July 10, 2015
As a big global company, Atlas Copco faces a host of business-relevant sustainability challenges on a daily basis. How do we do business ethically in markets where bribes are commonplace? What is the business case for innovating safer products? What should we do if our suppliers have poor labor conditions? To discuss these and many more sustainability issues, Atlas Copco on May 11, 2015, hosted its fifth Annual Stakeholder Meeting.
The event took place inside the mine located 20 meters below Atlas Copco’s Group Center in Stockholm. About 60 people participated in person, including representatives for customers, unions, governmental and non-governmental organizations, investors, and also of course Atlas Copco employees. For the first time, the meeting, which was organized and led by Mala Chakraborti, VP Corporate Responsibility, was broadcast live on the internet, allowing viewers to send comments and questions.
Discussing sustainability, it turns out, is no small task. While some years ago sustainability basically revolved around the environment, the term has expanded to encompass a wide range of issues, such as labor rights, human rights and responsible payment of taxes around the world.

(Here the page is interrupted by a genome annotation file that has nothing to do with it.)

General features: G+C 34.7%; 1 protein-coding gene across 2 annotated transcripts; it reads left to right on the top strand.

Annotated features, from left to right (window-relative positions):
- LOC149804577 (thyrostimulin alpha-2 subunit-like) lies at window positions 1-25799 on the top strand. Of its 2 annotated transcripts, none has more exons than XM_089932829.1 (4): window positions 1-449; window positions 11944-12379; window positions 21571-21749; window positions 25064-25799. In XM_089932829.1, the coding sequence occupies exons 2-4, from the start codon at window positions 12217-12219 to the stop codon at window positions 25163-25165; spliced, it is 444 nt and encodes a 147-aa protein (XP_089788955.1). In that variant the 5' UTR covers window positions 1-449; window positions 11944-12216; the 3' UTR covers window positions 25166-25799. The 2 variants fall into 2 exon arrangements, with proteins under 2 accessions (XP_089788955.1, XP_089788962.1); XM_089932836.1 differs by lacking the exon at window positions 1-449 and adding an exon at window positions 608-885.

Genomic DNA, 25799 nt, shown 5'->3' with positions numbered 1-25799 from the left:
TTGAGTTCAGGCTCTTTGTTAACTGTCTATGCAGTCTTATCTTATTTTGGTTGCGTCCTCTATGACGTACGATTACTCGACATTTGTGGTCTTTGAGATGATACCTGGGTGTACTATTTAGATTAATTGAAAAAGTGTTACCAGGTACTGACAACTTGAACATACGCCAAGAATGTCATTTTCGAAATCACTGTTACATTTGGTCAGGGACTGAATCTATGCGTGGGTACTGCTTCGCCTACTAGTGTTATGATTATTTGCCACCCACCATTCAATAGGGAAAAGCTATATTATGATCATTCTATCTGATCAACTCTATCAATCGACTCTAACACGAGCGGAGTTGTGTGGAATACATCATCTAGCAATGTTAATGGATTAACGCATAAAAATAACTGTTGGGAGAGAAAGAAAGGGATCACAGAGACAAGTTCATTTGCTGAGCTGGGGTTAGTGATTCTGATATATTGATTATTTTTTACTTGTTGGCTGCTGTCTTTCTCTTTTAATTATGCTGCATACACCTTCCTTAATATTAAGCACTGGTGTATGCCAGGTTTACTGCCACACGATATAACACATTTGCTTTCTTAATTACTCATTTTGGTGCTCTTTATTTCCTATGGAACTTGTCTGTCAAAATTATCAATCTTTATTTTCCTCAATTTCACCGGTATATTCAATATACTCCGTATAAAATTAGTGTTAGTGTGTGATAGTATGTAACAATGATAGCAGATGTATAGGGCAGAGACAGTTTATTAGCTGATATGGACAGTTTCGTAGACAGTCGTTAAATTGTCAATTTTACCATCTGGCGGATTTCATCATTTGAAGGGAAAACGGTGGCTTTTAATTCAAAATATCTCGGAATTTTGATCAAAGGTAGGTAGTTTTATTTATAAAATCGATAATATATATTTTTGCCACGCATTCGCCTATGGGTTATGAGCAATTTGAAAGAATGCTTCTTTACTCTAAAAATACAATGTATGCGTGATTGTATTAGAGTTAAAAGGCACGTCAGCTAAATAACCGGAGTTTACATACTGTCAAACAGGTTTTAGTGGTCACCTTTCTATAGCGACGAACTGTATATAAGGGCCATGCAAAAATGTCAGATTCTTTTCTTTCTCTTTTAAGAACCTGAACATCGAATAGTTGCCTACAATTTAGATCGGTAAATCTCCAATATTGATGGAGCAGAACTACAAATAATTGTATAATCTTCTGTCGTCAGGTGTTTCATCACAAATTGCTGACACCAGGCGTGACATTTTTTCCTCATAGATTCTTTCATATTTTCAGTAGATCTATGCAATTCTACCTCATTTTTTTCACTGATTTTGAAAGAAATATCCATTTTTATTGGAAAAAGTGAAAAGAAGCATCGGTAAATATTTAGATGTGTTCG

Transparency is another important aspect, noted President and CEO Ronnie Leten. “Transparency is high in our thinking, our doing,” Ronnie Leten told the audience. “We give you the information that you ask for. It’s very important that we understand you and you understand us.”
Atlas Copco’s products touch nearly everybody’s daily lives in various ways, Mala Chakraborti noted. Had a cup of coffee today? If Atlas Copco’s oil-free air compressors helped process the ingredients, the environmental impact of that java will be a lot less. Your shower may have been put together with the help of the Group’s pneumatic tools. Drive to work? Atlas Copco’s assembly tools make the car manufacturing more energy efficient, and also enhance ergonomics and safety. And of course the Group’s vacuum solutions and assembly tools are used in the manufacturing of smartphones. The list goes on.
“Sustainabilty issues like safety, environmental concerns and ergonomics are real challenges for our customers’ productivity,” Mala Chakraborti said. “Take for example rising energy costs. This is not only expensive for the environment, it is a real financial cost. Fortunately we have a line of leading products with lots of technologies that tackle these problems.”
One example of a business case for sustainability relates to automotive manufacturers’ effort to make more fuel-efficient cars. One way to do this is to use lighter materials, such as aluminum instead of steel. Traditional welding and bolting is difficult with the lighter materials, which means the auto companies must use other assembly methods. That is where Atlas Copco’s brands SCA, with its adhesives, and Henrob, with its rivets, come in. “Sustainability isn’t part of our business, it is our business – and it is part of your life,” Mala Chakraborti said.